What Happens When Robots Become Judges? A New Study Examines The Question (Audio)
It’s everywhere. From the self check-out aisles at the grocery store to the self-driving vehicles appearing on roadways across the country. Artificial intelligence is moreso the technology of today than it is the technology of the future, but there are still aspects to it we have not quite yet grappled fully. The ethics of adopting AI into more and more facets of our every day lives are by far the aspect with the biggest implications, for it’s within ethics that we determine what is right from what is wrong. In some instances – for example, when using artificial intelligence to automatically detect a gas leak and alert the police – its incorporation is undeniably “good.” But it gets less cut-and-dry when moving into the realm of robotics, medicine, law and more complex philosophical corners of modern life.
As such, there do exist pockets of academia in which the exploration of ethics and artificial intelligence is pursued. In a recent report from NPR, a group of scholars at Carnegie Mellon University tasked with such an endeavor was given a $10 million grant from a law firm. Already in existence is the Partnership on Artificial Intelligence to Benefit People and Society, a thinktank of sorts established by industry leaders that grapples with the concept, as well. However, this group of scholars is unique in that they will likely publish one of the first and preeminent group of findings on the subject – which will hopefully become a founding chapter of global studies on the subject.
Much of the studying of AI as it pertains to ethics comes from, interestingly enough, science fiction. Namely, Isaac Asimov’s “Three Laws of Robotics,” which state: 1) A robot may not injure a human being or, through inaction, allow a human being to come to harm; 2) A robot must obey orders given it by human beings except where such orders would conflict with the First Law; and 3) A robot must protect its own existence as long as such protection does not conflict with the First or Second Laws. Plug in “AI” for “robot,” and you get a basic sense of the schematics of what is – for all intents and purposes – still a burgeoning field.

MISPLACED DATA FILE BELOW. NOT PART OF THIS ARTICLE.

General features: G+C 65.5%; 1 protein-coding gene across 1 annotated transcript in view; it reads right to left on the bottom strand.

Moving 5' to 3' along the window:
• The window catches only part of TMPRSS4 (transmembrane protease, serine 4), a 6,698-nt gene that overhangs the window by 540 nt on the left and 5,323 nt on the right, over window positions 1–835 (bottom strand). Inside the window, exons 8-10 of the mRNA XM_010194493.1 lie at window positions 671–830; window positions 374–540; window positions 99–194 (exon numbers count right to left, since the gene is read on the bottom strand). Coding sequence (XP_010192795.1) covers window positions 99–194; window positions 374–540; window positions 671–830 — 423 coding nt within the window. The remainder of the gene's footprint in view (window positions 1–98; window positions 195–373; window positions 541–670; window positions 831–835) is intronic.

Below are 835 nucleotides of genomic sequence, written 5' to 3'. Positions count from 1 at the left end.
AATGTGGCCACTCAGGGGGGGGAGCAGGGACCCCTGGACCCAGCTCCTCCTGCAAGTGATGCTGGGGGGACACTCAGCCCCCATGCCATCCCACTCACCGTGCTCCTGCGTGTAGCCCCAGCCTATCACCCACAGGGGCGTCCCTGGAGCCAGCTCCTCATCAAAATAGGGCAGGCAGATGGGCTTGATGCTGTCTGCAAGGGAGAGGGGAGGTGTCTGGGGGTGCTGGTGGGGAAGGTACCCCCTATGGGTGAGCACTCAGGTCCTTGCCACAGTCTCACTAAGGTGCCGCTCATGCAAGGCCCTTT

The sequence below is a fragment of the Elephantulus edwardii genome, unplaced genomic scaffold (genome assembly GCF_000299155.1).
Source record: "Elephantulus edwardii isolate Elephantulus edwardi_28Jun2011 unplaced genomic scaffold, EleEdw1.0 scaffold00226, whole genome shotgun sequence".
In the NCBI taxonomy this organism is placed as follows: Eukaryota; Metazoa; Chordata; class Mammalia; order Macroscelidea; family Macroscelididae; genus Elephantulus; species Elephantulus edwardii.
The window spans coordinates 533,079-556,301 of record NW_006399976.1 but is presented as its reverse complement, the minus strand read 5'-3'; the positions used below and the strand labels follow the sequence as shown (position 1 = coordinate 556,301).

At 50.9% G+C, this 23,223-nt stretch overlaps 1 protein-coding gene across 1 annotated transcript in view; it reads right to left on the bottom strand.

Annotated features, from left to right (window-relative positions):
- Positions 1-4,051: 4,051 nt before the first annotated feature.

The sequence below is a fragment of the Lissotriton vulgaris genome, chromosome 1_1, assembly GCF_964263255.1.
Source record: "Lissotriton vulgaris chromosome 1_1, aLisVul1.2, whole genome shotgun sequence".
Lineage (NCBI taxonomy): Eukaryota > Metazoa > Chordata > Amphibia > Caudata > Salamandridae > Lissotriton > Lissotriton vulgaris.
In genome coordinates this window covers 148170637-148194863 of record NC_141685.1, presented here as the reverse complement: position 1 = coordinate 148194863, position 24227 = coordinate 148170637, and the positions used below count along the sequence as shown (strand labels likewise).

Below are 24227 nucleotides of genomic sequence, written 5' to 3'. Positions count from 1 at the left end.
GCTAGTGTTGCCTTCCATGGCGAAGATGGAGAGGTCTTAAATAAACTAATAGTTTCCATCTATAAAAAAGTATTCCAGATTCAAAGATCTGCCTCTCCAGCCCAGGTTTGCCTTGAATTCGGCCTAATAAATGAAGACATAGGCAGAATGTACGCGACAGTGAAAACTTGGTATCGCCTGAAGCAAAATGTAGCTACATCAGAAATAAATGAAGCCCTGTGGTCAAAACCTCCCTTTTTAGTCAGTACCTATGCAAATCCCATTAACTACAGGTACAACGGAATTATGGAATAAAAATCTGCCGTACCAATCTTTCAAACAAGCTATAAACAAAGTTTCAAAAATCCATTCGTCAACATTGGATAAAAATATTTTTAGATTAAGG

As chairman of the law firm in question, Peter Kalis, tells NPR, the breakneck speed with which technology is advancing is making it hard for us to answer questions about ethics in real time. The most common question is “what happens when you make robots that are smart, independent thinkers — and then try to limit their autonomy?,” which conjures up images of a robot apocalypse, where human creations become omnipotent and reclaim power from us. But there are many, many nuanced questions involved with AI. For example, as Ambrosia for Heads has previously put forth, “Should Your Self-Driving Car Be Able To Determine Whether You Live?” As Kalis posits, “One expert said we’ll be at a fulcrum point when you give an instruction to your robot to go to work in the morning and it turns around and says, ‘I’d rather go to the beach.’ Or, more perilously, if we were to launch a robot on the battlefield and all of [a] sudden it took a more partial liking to the enemy than it did to its human sponsor.”
Eventually, such questions will have to exist side-by-side with our system of laws and in the case of this particular group of scholars, the U.S. Constitution. “It says that every person should benefit from equal protection under the law. Well, I don’t think anyone contemplated that person would include an artificially intelligent robot,” says Kalis before mentioning that he often hears people “maintaining that artificially intelligent robots ought to replace judges.” When – not if – we get to that point, he says, ” it’s a matter of profound constitutional and social consequence for any country, any nation which prizes the rule of law.”
For more information on Carnegie Mellon’s plans to study artificial intelligence and ethics, visit the university’s official website.